Sprawling across a large area in the heart of Sri Lanka’s wet zone, Sinharaja forest reserve is a biodiversity hot-spot, home to a wide range of flora and fauna species. Delivered as a World Heritage Site and Biosphere Reserve by UNESCO, it is accessible only by foot. Owing to the difficulty in accessing it, it did not fall victim to commercial logging. Shrouded by cloudy skies on most days, the reserve is noted for being a treasure trove of endemic species including mammals, birds, reptiles, amphibians and more.
Compared to national parks in dry-zone such as Yala, Sinharaja is not a place where you can easily spot wildlife species. 20 rainforest species out of the country’s 26 endemic birds can be seen here and these include Sri Lanka blue magpie, , green-billed coucal and red-faced malkoha.
Being the last of the island’s tropical lowland rainforests, Sinharaja is bounded by charming rivers on three sides, with Gin Ganga and Maha Dola on the South West and South and Koskulana Ganga and Napola Dola on other sides. A nature lover’s paradise, the rainforest has an ancient footpath to its East.
When it comes to the nature trails of this site: one leads to the peak of Sinhagala and the other to the peak of Moulawella. With their starting point at Kudawa Conservation Centre, both these trails are scenic and enjoyable. The trees in Sinharaja are in close proximity to each other, making the journey across it more exciting. Tranquil streams of crystal clear waters home to species such as crabs, toads and fish crisscross these trails.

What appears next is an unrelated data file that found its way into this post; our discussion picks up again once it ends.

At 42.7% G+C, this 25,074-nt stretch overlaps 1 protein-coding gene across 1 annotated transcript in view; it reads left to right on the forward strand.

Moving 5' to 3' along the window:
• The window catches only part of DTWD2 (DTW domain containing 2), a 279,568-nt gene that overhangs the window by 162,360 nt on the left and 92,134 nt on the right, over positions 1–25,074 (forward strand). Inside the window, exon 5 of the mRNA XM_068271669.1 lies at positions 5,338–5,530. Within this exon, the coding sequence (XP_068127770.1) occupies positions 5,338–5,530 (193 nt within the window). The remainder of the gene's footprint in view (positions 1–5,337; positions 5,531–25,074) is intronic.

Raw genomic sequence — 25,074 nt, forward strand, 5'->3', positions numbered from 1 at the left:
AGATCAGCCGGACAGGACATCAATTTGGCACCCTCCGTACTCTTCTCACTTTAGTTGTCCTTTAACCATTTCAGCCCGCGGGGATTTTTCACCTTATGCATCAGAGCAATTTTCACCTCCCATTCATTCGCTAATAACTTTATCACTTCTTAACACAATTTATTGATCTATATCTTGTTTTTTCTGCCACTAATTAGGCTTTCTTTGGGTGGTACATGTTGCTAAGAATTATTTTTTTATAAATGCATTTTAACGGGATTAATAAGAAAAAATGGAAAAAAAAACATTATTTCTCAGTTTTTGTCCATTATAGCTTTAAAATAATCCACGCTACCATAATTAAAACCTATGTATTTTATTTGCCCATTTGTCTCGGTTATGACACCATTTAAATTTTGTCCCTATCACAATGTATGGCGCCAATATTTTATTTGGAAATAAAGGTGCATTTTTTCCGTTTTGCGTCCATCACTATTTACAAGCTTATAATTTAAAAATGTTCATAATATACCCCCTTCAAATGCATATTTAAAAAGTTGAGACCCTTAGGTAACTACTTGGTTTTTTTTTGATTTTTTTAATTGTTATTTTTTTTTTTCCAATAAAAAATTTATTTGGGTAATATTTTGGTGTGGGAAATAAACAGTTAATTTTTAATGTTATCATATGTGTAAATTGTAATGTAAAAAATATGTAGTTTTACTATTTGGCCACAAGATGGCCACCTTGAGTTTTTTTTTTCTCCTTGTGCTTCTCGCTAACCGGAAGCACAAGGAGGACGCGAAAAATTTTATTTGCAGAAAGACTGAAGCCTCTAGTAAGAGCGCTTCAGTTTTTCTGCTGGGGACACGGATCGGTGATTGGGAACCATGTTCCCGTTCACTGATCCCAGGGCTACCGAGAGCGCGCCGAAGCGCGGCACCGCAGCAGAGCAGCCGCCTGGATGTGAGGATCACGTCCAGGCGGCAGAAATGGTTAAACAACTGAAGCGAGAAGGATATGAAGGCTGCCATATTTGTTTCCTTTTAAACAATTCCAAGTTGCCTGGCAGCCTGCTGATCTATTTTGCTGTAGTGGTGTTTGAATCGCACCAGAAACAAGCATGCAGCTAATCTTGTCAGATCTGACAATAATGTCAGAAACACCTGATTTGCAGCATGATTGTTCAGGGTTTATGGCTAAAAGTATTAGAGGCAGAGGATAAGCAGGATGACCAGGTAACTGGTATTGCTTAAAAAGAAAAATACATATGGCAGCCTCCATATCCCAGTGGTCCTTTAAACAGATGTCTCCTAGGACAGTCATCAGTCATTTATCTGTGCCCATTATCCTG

To the south-west of the reserve, two villages are located: Kolonthotuwa and Warukandeniya. Mostly visited by naturalists, the site can only be visited by those who obtain an entry permit from the Forest Department in Colombo. There are guidebooks to the trails. Close to the reserve entrance at Kudawa there is some accommodation.
Being the habitat for such a diverse array of flora and fauna, this lowland tropical rain forest is the last of its kind in Sri Lanka. In recognition of its value and significance, National Heritage Wilderness Areas Act has recognized Sinharaja as a national heritage wilderness area.
When it comes to the variety of fauna at Sinharaja there are endemic species. In fact, more than 50% of the island’s endemic fauna species are found in this site. Letting you become one with nature, this enchanting natural attraction is among the country’s most treasured possessions.